Answering frequently asked questions on Hazard Communication and Safety Data Sheets.
Hazcom stands for Hazard Communication, being a common shorthand for the term.
Hazard Communication is a system of conveying what hazards are present in a given location or when dealing with a certain material. This encompasses visual indicators, like safety signs, to documents, like the safety data sheet, to safety training programs.
Hazard Communication is a vital part of safety and applies to all types of businesses, from a petrochemical refinery employing several thousand people to a self-employed home business owner using lye for soap making.
Learn More Hazcom Article
A: The Hazard Communication Standard is a United States Federal Regulation, written and enforced by the Occupational Safety and Health Administration (OSHA).
The full requirements for the hazard communication standard can be found in the Code of Federal Regulations, 29 CFR 1910.1200.
In summary, the hazard communication standard covers the following:
• Hazard Classification for Physical Hazards, Health Hazards, and Hazards Not Otherwise Classified
• Defining the Written Hazard Communication Program
• Defining the requirements for Labels and Other Forms of Warning
• Defining the requirements for Safety Data Sheets
• Defining the requirements for Employee Information and Training
A: Hazard communication training is required when an employee will be exposed to hazards not previously covered by their training.
This training can be when a new employee is onboarded, when an employee is transferred to a new work area, or when a new hazardous chemical is introduced to the workplace.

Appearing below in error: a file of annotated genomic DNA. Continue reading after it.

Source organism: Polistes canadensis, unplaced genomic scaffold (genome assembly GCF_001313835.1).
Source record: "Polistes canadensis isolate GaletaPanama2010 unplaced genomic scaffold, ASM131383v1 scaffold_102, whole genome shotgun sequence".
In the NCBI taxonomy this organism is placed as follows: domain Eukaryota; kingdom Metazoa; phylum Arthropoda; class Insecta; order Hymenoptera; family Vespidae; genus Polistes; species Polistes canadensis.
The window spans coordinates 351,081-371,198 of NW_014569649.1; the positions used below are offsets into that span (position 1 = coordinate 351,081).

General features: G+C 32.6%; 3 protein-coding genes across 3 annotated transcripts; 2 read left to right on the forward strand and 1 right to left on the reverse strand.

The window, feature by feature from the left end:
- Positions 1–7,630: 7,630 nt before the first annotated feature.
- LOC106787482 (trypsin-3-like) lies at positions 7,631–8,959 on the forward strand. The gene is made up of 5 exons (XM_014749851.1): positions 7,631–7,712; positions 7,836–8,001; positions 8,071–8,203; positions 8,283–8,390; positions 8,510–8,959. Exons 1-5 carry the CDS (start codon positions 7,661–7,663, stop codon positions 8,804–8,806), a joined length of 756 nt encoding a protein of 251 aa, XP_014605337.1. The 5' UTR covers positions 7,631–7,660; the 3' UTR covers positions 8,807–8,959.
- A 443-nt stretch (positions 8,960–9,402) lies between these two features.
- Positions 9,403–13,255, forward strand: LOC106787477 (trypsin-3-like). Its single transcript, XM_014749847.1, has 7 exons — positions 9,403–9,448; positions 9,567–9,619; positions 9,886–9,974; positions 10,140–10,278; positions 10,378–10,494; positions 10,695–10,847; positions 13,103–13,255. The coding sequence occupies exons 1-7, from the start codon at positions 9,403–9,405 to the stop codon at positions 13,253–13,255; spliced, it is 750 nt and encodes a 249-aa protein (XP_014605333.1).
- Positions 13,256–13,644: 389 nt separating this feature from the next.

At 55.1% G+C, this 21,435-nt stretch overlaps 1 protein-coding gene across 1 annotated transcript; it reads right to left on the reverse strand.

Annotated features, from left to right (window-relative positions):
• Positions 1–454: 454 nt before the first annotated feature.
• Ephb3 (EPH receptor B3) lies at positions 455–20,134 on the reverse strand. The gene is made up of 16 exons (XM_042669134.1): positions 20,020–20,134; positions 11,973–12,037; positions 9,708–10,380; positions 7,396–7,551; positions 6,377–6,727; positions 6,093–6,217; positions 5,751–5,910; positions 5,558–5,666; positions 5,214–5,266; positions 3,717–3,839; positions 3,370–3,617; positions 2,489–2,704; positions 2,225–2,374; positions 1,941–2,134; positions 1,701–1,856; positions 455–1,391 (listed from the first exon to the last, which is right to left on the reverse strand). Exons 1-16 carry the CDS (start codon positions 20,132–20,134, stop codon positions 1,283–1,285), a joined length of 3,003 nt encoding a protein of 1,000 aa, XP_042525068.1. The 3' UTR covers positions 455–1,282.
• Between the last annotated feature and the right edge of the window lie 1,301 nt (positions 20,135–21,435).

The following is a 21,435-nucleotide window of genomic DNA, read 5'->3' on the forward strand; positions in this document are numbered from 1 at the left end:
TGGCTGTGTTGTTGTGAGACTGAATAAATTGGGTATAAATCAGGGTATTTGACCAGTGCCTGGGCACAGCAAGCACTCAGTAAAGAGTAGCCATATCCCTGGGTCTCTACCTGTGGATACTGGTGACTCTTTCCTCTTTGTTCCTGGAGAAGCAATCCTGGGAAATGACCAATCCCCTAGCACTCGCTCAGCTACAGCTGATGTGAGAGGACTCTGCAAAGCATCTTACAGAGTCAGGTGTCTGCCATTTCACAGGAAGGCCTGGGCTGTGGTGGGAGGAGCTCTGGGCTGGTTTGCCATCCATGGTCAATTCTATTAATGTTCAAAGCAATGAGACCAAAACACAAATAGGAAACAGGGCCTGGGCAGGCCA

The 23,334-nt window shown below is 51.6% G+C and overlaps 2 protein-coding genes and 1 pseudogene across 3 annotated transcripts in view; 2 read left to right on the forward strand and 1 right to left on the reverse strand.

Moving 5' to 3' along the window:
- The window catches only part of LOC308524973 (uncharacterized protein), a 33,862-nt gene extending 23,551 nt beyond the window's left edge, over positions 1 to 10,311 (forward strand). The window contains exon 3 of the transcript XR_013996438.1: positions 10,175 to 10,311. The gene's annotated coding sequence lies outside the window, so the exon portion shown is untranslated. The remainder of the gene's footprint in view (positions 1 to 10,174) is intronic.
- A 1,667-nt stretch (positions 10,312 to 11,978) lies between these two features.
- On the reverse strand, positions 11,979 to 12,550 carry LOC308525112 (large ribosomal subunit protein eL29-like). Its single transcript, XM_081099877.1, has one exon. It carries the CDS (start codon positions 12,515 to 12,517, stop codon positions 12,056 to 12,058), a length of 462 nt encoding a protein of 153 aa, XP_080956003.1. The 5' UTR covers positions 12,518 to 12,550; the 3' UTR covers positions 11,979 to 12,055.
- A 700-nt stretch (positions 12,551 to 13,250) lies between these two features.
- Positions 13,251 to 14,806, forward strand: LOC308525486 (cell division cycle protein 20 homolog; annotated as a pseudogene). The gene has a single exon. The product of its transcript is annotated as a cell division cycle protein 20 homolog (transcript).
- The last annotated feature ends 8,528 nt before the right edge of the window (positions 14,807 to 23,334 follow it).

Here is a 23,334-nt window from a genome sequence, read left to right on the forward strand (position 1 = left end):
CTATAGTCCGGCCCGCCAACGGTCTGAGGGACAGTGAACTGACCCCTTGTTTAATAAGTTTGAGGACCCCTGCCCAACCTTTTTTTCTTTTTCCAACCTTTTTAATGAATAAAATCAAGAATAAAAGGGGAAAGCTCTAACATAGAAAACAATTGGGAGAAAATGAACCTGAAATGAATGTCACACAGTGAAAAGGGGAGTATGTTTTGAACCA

There are currently no requirements for renewal of hazard communication standard training once that training has been completed. A three-year renewal cycle is recommended to ensure the trainee is up to date with any changes to the regulations, and the information remains fresh.
A: A written hazard communication program is a document that explains how an employer will meet the criteria for having the appropriate labels, safety data sheets, and employee training. The program also includes a list of the hazardous chemicals known to be present and methods the employer will use to inform employees of hazards of non-routine tasks.
A: GHS stands for Globally Harmonized System of Classification and Labelling of Chemicals.
The GHS was created by the United Nations (UN) in 2002, and adopted into use in 2003, for the purpose of standardizing how the classification of hazardous chemicals is performed and how those hazards are communicated.
The GHS itself is not a regulation. However, many countries, including the United States, have incorporated the GHS into their regulations on hazard communication.
Learn More GHS Article
A: An SDS is a safety document that contains information about the identified chemical, either a pure substance or a mixture of substances.
The SDS is organized into 16 sections, which contain safety information such as the chemical composition (section 3), first-aid measures (section 4), and physical and chemical properties (section 9).
A: When working with hazardous chemicals, the SDS is the go-to document to answer safety questions.
SDSs contain important information about hazardous chemicals. This information includes how a chemical is hazardous, such as being toxic or flammable. The SDS also includes what personal protective equipment (PPE) is needed to safety handle the chemical, how to safely store the chemical, and what to do in the event of an accident or spill.
A: SDSs can be digital or physical and are often kept in both formats as needed.
Likewise, SDSs can be provided to employees, or any other person who needs one, in a digital or physical format. For SDSs provided to employees, the most important thing is that the documents must be freely accessible. For example, a physical binder cannot be kept in a locked cabinet and a digital archive cannot be password locked.